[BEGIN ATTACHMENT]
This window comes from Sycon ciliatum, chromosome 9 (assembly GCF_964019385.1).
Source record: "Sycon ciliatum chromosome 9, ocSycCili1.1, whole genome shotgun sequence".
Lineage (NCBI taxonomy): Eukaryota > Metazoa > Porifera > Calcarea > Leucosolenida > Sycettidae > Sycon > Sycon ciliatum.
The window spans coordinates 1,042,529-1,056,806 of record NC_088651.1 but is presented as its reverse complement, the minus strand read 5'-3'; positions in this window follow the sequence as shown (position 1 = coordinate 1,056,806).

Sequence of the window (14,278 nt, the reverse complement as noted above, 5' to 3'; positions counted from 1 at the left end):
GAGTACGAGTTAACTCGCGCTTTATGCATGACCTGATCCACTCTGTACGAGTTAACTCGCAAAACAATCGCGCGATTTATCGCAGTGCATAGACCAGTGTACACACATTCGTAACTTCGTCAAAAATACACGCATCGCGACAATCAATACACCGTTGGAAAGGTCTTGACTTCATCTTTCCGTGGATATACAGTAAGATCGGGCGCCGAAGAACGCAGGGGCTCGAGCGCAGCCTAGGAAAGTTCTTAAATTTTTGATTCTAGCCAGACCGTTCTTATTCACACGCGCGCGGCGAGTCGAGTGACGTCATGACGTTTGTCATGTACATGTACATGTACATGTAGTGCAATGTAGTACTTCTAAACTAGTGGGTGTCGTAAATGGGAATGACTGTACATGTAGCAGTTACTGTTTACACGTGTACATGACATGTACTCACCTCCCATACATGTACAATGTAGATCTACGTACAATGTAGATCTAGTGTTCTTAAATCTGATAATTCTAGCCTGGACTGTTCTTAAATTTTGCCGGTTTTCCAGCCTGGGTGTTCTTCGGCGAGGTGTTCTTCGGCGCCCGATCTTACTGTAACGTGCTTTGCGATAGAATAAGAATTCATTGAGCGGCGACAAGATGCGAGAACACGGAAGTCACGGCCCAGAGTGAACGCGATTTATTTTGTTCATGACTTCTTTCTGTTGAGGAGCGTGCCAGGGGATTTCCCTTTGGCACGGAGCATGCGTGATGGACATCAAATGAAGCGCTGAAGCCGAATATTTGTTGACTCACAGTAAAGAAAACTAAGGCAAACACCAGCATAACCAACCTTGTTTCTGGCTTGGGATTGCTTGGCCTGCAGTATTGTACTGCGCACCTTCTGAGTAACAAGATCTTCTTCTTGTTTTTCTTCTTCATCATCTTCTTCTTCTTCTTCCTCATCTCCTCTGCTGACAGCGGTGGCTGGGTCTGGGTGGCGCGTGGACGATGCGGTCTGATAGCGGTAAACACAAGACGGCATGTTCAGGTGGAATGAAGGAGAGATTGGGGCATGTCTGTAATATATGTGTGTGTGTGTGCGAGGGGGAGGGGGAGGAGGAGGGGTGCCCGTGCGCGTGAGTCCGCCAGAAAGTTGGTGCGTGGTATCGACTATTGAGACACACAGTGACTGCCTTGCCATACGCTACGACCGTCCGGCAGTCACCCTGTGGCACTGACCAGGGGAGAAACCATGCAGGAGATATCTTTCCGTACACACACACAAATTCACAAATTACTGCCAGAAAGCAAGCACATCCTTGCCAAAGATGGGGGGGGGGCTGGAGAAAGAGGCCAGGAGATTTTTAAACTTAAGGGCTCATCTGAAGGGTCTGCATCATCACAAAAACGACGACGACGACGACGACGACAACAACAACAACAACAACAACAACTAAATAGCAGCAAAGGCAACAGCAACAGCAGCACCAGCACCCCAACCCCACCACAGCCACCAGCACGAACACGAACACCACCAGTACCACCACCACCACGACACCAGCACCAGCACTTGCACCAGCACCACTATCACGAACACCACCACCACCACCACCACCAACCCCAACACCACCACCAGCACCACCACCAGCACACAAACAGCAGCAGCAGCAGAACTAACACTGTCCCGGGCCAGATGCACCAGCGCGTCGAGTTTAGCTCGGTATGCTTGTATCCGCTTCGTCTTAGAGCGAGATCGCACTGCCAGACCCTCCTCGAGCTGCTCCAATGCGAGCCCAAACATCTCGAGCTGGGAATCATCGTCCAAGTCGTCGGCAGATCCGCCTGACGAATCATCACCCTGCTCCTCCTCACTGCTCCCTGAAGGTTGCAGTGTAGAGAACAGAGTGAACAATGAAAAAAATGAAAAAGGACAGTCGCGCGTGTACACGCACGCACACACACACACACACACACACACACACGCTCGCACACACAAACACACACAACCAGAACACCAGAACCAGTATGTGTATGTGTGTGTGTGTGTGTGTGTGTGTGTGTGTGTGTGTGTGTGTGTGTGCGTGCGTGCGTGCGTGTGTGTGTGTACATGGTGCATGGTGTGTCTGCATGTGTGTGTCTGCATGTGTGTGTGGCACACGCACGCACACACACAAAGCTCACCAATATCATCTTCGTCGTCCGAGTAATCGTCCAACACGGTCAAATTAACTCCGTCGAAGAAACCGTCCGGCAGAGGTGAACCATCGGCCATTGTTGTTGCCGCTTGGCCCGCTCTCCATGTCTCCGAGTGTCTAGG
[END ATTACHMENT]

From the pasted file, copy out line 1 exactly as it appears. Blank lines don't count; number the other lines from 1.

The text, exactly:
This window comes from Sycon ciliatum, chromosome 9 (assembly GCF_964019385.1).